MyGen General FAQ’s

Where do I find good sources about solar?

The Solar Energy Industries Association (SEIA) ( is an excellent source since 1974 to learn about solar energy, its history, industry data, resources and the case for solar. To familiarize yourself with the types of solar energy systems available for residential use, check out the Consumer Guide to Energy and Efficiency and Renewable Energy produced by the U.S. Department of Energy's Energy Efficiency and Renewable Energy Office (

How does a MyGenTM system work?

The solar cells in the modules convert the sun’s energy into a DC electrical current. This DC current flows into an inverter which changes the DC electricity to AC electricity in order to run household appliances. The AC electricity flows into your electrical service panel to supply power to your home. If your MyGenTM system produces more electricity than you use, the excess electricity is re-routed to your utility line and, in states with net metering laws, is sold to the utility. The utility provides power at night and during the day when your electrical demand exceeds what your solar system produces. During a power outage, your solar system automatically shuts down unless the system includes battery backup.

Will my MyGenTM system work at night and on cloudy days?

Your MyGenTM system will not work at night because solar modules need sunlight to produce power. Solar modules will still produce power on a cloudy day although they will probably only produce about half as much as under full sun.

How do I know if my home is suitable for a MyGenTM system?

Solar electric systems are a viable power solution for most homes. MyGenTM systems are engineered for roof installations in almost any location of the United States where direct sunlight is available. You'll need an unobstructed area of about 115 square feet for an Economy system, and up to 400 square feet for a Mega system. The site must be free from shading. If any portion of the solar panel is shaded, the entire module power output is lowered. A south-facing roof area is ideal, but a west or east facing roof can still produce approximately 90 percent of the power of a south-facing roof.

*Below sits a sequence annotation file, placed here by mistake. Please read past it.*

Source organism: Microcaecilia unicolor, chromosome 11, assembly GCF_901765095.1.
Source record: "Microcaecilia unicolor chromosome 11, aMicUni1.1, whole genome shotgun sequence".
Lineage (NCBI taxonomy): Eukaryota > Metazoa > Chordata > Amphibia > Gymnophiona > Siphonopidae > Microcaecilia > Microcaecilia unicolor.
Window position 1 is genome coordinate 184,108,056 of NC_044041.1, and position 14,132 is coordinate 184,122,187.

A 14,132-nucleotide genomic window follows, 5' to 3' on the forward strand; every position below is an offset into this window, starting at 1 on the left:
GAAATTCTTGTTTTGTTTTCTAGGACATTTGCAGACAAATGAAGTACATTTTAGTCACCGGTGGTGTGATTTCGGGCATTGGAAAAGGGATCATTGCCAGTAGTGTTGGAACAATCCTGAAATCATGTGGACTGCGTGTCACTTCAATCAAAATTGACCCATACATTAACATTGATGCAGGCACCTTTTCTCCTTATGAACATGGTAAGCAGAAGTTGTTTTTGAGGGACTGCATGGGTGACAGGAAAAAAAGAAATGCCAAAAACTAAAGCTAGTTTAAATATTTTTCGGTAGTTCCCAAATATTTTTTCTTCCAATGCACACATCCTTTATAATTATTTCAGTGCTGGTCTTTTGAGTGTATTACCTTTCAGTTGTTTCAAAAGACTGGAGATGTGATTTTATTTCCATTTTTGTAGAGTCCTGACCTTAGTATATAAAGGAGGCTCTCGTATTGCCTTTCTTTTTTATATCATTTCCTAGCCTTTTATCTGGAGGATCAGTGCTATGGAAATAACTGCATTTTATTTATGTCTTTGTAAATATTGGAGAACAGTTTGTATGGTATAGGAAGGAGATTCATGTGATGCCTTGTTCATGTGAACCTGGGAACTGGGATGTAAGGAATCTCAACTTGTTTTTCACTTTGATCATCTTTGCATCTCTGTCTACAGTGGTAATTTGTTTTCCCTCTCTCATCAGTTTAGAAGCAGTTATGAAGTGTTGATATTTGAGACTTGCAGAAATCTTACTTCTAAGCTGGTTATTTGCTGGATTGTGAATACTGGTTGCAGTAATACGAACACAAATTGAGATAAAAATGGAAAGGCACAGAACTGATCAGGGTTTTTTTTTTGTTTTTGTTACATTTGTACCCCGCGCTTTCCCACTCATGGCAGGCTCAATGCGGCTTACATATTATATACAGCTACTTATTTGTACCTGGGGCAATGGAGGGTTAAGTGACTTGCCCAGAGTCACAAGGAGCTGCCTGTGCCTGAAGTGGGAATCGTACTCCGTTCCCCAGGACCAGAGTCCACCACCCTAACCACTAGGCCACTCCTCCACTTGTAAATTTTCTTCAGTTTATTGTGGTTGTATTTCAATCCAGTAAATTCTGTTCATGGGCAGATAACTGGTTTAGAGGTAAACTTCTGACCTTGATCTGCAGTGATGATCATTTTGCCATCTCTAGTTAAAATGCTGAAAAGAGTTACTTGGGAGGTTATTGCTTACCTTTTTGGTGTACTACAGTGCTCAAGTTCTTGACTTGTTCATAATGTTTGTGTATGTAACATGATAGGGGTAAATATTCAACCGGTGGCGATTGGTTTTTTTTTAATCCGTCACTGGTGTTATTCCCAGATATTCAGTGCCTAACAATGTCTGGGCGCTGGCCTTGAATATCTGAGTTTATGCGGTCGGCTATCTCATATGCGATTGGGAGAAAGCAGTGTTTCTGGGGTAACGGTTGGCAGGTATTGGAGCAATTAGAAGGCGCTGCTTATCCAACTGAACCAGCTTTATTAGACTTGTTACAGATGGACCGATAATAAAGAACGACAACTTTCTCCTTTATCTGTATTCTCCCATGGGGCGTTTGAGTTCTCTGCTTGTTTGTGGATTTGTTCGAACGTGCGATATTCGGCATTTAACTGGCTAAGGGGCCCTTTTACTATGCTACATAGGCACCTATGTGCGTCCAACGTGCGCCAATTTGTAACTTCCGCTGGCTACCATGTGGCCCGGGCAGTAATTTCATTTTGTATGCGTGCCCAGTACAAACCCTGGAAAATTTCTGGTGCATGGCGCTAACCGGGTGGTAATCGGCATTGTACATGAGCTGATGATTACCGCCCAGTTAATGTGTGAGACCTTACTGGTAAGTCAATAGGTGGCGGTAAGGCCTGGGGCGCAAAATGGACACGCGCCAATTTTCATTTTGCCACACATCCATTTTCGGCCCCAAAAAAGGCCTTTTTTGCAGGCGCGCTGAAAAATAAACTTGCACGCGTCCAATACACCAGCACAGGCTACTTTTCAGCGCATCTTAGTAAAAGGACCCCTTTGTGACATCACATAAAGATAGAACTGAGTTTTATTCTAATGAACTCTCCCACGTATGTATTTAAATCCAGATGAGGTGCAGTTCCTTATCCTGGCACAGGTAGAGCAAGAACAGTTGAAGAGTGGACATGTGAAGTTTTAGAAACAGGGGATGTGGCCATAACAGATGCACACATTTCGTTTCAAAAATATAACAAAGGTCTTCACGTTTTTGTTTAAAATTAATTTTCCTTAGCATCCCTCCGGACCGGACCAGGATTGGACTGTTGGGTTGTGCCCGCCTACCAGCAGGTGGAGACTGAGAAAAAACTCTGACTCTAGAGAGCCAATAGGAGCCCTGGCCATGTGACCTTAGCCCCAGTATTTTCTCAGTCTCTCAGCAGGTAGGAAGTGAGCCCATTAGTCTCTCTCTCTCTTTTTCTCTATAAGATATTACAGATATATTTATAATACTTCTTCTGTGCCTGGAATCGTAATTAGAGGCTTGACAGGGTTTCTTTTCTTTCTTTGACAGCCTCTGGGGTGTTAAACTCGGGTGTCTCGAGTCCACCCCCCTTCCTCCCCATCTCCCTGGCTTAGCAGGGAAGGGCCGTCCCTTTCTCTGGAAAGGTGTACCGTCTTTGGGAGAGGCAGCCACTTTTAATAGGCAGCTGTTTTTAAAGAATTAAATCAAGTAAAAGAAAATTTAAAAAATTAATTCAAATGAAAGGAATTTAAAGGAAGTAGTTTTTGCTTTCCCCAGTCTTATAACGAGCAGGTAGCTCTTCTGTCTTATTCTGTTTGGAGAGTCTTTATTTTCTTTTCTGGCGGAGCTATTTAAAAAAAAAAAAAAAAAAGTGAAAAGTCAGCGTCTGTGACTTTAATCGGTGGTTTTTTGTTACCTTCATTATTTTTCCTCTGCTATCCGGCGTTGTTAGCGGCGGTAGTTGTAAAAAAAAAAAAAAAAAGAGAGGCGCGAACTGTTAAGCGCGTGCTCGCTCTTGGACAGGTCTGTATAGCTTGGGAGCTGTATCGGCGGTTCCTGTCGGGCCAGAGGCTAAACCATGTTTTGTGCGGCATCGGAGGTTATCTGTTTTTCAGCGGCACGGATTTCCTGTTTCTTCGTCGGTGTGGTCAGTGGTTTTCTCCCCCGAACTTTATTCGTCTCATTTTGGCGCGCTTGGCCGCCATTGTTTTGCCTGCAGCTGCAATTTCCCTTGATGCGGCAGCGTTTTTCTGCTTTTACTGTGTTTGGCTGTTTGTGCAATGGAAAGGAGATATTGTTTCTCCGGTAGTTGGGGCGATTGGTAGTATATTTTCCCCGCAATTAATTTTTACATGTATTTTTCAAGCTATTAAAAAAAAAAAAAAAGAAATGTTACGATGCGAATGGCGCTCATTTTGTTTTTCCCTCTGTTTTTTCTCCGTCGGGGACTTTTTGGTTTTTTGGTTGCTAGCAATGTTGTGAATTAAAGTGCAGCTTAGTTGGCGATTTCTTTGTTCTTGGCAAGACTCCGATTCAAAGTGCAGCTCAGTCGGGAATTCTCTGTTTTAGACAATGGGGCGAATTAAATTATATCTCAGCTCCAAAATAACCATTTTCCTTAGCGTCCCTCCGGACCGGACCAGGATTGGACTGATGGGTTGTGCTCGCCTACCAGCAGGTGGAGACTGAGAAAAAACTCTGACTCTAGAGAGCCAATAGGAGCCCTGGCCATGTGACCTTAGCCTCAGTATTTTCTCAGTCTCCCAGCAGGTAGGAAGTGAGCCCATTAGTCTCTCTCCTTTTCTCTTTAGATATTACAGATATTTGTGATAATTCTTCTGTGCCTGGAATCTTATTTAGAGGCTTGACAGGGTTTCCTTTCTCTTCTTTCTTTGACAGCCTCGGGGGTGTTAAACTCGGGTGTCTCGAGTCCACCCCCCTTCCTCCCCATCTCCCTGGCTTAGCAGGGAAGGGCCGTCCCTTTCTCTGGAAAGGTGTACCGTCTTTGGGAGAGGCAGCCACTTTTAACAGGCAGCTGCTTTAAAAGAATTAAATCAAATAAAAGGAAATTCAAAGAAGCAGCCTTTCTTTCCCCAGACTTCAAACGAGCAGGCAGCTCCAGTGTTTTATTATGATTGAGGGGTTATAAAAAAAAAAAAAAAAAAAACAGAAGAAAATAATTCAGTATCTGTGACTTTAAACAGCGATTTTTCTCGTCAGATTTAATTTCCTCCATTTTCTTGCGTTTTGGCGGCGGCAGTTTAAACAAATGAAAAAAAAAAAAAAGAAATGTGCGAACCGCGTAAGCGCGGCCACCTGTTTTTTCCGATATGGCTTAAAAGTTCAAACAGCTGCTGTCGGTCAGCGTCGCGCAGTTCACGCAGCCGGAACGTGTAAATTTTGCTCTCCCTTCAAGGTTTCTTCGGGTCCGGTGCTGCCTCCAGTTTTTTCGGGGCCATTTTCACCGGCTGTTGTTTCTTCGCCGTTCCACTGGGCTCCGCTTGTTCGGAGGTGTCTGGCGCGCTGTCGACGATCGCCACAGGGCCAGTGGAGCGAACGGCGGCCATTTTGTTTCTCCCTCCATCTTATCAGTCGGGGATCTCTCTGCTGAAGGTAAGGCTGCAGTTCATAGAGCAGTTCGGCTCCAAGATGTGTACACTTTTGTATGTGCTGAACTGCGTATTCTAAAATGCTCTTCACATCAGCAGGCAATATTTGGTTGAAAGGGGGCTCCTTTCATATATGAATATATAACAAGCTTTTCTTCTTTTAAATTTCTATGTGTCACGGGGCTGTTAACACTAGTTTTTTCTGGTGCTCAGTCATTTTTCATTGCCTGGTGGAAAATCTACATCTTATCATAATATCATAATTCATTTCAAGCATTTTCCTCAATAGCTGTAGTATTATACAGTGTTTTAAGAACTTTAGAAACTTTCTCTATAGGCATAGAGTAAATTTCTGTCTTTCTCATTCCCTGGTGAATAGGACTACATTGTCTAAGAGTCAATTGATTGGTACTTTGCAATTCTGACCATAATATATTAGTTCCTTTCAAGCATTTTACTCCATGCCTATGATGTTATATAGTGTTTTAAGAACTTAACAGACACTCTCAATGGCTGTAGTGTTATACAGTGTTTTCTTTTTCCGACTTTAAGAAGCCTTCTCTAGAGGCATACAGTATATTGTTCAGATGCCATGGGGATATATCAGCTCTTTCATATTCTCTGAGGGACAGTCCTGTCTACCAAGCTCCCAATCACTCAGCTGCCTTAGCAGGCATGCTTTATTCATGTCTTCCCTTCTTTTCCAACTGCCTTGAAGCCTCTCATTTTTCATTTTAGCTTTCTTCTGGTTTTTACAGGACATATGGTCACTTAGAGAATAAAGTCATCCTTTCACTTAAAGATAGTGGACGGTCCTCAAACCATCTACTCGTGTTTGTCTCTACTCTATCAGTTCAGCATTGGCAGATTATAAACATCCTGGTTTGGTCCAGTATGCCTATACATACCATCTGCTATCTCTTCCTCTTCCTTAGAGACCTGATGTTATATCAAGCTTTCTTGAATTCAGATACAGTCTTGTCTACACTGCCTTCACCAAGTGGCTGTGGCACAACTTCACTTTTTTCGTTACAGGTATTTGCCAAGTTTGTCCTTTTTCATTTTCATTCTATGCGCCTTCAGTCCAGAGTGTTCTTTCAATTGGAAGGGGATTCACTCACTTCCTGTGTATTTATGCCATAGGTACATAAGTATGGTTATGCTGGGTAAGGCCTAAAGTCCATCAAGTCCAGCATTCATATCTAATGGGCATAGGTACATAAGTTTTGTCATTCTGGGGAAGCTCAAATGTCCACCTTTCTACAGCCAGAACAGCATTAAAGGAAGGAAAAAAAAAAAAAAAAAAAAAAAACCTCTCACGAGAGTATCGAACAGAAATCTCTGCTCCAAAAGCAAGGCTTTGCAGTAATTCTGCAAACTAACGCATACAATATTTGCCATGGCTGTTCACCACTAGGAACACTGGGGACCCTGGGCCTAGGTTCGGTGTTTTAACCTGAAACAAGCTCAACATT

Can I install the MyGenTM system myself?
No. MyGenTM systems must be installed by a qualified electrical contractor or solar installer.

I'm planning on building a new house, when is the best time to install a MyGenTM system on my roof?
Before laying the roof, you can install flashable mounting brackets that provide the highest level of protection from leakage.

What MyGenTM system do I need to produce enough electricity to run my house?
The solar system size depends on your average electrical usage, climate, roof angle and many other factors. We recommend using the 5 step MyGen sizing system to more accurately determine your electrical needs and the size of your solar system.